Take the 2-minute tour ×
Stack Overflow is a question and answer site for professional and enthusiast programmers. It's 100% free.

I'm trying to use clang to profile a project I'm working on. The project includes a rather large static library that is included in Xcode as a dependency.

I would really like clang to not analyze the dependencies' files, as it seems to make clang fail. Is this possible? I've been reading the clang documentation, and I haven't found it.

share|improve this question
Apple has a decent forum for confidential discussions of products released under NDA at devforums.apple.com in which questions like this can be answered by Apple folk and other disclosed developers. –  cdespinosa May 14 '09 at 4:18
(unless you're asking about using the scan-build tool at clang.llvm.org/StaticAnalysis.html, which is indeed public. In that case, just list the source files you want to analyze, as shown in Basic Usage on that page.) –  cdespinosa May 14 '09 at 4:20
I'm just talking about the scan-build tool. Unfortunately, under the basic usage, it doesn't have anything about excluding files from analysis. If you're using scan-build on a project, it by default analyzes all of the files within that project, including my massive static library. –  John Biesnecker May 14 '09 at 23:28

3 Answers 3

As a last resort, there is a brute force option.

Add this to the beginning of a file:

// Omit from static analysis.
#ifndef __clang_analyzer__

Add this to the end:

#endif // not __clang_analyzer__

and clang --analyze won't see the contents of the file.

reference: Controlling Static Analyzer Diagnostics

share|improve this answer
This implies that I have to set this macro on every source file in the static library, doesn't it? That's not manageable IMO. I don't won't to modify my dependencies at all, since I'm using CocoaPods for my iOS projects. –  Jens Kohl May 22 '12 at 8:09
up vote 3 down vote accepted

So, this isn't really an answer, but it worked well enough.

What I ended up doing was building the static library ahead of time, and then building the project using scan-build. Since there was already an up-to-date build of the static library, it wasn't rebuilt and thus wasn't scanned.

I'd still love to have a real answer for this, though.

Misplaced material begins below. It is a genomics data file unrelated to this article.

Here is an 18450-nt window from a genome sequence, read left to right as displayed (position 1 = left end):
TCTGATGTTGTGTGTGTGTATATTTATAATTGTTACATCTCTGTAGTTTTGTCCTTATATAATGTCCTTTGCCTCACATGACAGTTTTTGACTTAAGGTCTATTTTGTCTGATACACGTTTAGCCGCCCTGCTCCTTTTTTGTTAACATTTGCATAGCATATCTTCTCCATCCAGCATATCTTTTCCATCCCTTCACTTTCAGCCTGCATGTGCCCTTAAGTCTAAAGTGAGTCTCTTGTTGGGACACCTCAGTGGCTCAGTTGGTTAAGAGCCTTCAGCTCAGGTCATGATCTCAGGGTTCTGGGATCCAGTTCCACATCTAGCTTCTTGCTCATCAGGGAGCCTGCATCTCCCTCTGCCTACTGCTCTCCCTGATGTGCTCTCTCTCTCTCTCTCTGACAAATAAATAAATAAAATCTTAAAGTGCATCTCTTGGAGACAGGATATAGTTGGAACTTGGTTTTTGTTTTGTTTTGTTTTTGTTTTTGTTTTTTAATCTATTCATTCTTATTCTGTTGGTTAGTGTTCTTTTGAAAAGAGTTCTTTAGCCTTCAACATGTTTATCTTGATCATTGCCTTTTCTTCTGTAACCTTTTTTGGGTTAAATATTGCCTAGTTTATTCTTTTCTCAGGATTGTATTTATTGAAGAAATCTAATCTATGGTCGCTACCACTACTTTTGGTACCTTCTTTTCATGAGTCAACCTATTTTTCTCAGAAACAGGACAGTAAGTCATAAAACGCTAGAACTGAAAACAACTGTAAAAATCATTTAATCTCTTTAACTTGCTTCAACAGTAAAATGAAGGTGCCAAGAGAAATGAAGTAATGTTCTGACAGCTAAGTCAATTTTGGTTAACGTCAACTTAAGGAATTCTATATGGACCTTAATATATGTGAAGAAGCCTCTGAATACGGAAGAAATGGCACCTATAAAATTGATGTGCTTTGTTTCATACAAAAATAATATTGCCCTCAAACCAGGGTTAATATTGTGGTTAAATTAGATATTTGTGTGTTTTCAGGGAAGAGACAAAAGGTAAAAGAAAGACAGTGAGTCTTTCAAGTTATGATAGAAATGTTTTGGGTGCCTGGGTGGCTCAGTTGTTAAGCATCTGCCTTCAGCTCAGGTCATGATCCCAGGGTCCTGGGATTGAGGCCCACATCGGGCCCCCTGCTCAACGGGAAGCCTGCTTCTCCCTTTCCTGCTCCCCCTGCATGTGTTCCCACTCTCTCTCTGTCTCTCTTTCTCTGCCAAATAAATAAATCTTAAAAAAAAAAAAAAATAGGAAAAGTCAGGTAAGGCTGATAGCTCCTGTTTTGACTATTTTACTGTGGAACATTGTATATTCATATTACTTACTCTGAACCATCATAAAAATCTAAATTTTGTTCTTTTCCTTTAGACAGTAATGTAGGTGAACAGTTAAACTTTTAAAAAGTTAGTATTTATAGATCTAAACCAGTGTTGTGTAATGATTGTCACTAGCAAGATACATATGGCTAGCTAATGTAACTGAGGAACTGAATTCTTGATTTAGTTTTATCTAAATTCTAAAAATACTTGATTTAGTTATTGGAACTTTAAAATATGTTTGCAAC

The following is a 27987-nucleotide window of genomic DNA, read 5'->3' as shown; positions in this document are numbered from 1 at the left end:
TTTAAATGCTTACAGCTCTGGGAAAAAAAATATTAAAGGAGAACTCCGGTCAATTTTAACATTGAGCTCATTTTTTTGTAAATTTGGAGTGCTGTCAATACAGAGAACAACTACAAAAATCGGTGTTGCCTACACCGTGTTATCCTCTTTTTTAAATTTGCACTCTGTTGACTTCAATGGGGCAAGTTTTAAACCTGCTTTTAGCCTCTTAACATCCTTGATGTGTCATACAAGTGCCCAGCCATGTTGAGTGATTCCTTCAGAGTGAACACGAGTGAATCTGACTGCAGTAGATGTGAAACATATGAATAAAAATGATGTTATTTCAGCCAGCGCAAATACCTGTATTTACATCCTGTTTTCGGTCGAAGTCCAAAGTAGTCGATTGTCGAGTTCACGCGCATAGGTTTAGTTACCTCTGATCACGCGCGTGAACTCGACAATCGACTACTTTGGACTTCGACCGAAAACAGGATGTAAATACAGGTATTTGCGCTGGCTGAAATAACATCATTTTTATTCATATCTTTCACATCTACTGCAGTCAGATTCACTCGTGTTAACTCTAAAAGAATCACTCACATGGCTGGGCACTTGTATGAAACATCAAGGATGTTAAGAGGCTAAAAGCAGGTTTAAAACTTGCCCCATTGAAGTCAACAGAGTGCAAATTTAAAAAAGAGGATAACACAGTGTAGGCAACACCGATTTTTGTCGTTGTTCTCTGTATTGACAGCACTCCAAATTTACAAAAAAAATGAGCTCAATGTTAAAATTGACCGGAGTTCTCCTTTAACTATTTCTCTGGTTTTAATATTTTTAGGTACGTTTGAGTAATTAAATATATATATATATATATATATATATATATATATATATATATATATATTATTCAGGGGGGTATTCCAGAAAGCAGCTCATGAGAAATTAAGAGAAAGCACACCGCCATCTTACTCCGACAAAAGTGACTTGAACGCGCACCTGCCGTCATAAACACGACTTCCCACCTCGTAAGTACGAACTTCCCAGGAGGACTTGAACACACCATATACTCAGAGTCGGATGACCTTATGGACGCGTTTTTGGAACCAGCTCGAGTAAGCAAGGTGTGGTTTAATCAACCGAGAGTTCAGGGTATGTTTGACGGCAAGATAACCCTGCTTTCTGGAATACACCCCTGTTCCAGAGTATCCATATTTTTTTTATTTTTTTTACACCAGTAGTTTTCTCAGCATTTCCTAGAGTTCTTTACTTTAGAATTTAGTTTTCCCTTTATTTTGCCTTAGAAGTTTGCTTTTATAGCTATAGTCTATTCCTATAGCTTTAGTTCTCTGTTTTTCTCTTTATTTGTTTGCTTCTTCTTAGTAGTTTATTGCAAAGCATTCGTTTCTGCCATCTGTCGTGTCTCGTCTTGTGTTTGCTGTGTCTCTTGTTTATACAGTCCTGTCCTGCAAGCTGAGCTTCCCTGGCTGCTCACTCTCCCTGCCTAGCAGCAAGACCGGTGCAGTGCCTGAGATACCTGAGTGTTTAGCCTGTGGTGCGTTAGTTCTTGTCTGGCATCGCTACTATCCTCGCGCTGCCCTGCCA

share|improve this answer

I don't use XCode, but using scan-build in linux the following works for me. I my case, I want to run the static analysis on all first party, non-generated code. However, I want to avoid running it on third_party code and generated code.

On the command line, clang-analyzer is hooked into the build when scan-build sets CC and CXX environment variables to ccc-analyzer and c++-analyzer locations. I wrote two simple scripts called ccc-analyzer.py and c++-analyzer.py and hooked them in to the compile in place of the default. In these wrapper scripts, I simply looked at the path of the file being compiled and then run either the raw compiler directly (if I wish to avoid static analysis) or the c*-analyzer (if I wish for static analysis to occur). My script is in python and tied to my specific build system, but as an example that needs modification:

import subprocess
import sys

def main(argv):
  is_third_party_code = False
  for i in range(len(argv)):
    arg = argv[i]
    if arg == '-c':
      file_to_compile = argv[i + 1]
      if '/third_party/' in file_to_compile or \
        is_third_party_code = True
  if is_third_party_code:
    argv[0] = '/samegoal/bin/clang++'
    argv[0] = '/samegoal/scan-build/c++-analyzer'
  return subprocess.call(argv)

if __name__ == '__main__':
share|improve this answer

Your Answer


By posting your answer, you agree to the privacy policy and terms of service.

Not the answer you're looking for? Browse other questions tagged or ask your own question.